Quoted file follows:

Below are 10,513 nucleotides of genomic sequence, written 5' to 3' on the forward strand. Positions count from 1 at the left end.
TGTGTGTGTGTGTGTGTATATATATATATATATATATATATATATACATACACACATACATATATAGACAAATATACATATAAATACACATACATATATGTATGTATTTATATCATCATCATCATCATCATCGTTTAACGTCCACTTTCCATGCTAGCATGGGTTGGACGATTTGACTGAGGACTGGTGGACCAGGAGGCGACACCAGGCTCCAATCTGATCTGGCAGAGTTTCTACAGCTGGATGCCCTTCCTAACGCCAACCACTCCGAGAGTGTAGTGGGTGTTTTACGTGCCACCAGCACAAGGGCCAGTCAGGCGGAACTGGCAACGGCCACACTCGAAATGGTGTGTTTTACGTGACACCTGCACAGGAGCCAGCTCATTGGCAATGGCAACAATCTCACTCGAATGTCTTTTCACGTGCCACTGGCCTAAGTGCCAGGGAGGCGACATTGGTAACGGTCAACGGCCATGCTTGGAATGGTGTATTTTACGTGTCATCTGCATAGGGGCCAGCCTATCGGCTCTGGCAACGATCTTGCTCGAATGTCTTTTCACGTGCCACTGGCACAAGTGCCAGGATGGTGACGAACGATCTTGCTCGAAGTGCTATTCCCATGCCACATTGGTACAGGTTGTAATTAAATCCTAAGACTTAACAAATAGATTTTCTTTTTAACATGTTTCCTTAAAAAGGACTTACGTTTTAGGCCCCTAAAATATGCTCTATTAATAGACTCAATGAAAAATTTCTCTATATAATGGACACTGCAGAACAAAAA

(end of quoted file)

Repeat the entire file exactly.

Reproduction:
Below are 10,513 nucleotides of genomic sequence, written 5' to 3' on the forward strand. Positions count from 1 at the left end.
TGTGTGTGTGTGTGTGTATATATATATATATATATATATATATATACATACACACATACATATATAGACAAATATACATATAAATACACATACATATATGTATGTATTTATATCATCATCATCATCATCATCGTTTAACGTCCACTTTCCATGCTAGCATGGGTTGGACGATTTGACTGAGGACTGGTGGACCAGGAGGCGACACCAGGCTCCAATCTGATCTGGCAGAGTTTCTACAGCTGGATGCCCTTCCTAACGCCAACCACTCCGAGAGTGTAGTGGGTGTTTTACGTGCCACCAGCACAAGGGCCAGTCAGGCGGAACTGGCAACGGCCACACTCGAAATGGTGTGTTTTACGTGACACCTGCACAGGAGCCAGCTCATTGGCAATGGCAACAATCTCACTCGAATGTCTTTTCACGTGCCACTGGCCTAAGTGCCAGGGAGGCGACATTGGTAACGGTCAACGGCCATGCTTGGAATGGTGTATTTTACGTGTCATCTGCATAGGGGCCAGCCTATCGGCTCTGGCAACGATCTTGCTCGAATGTCTTTTCACGTGCCACTGGCACAAGTGCCAGGATGGTGACGAACGATCTTGCTCGAAGTGCTATTCCCATGCCACATTGGTACAGGTTGTAATTAAATCCTAAGACTTAACAAATAGATTTTCTTTTTAACATGTTTCCTTAAAAAGGACTTACGTTTTAGGCCCCTAAAATATGCTCTATTAATAGACTCAATGAAAAATTTCTCTATATAATGGACACTGCAGAACAAAAA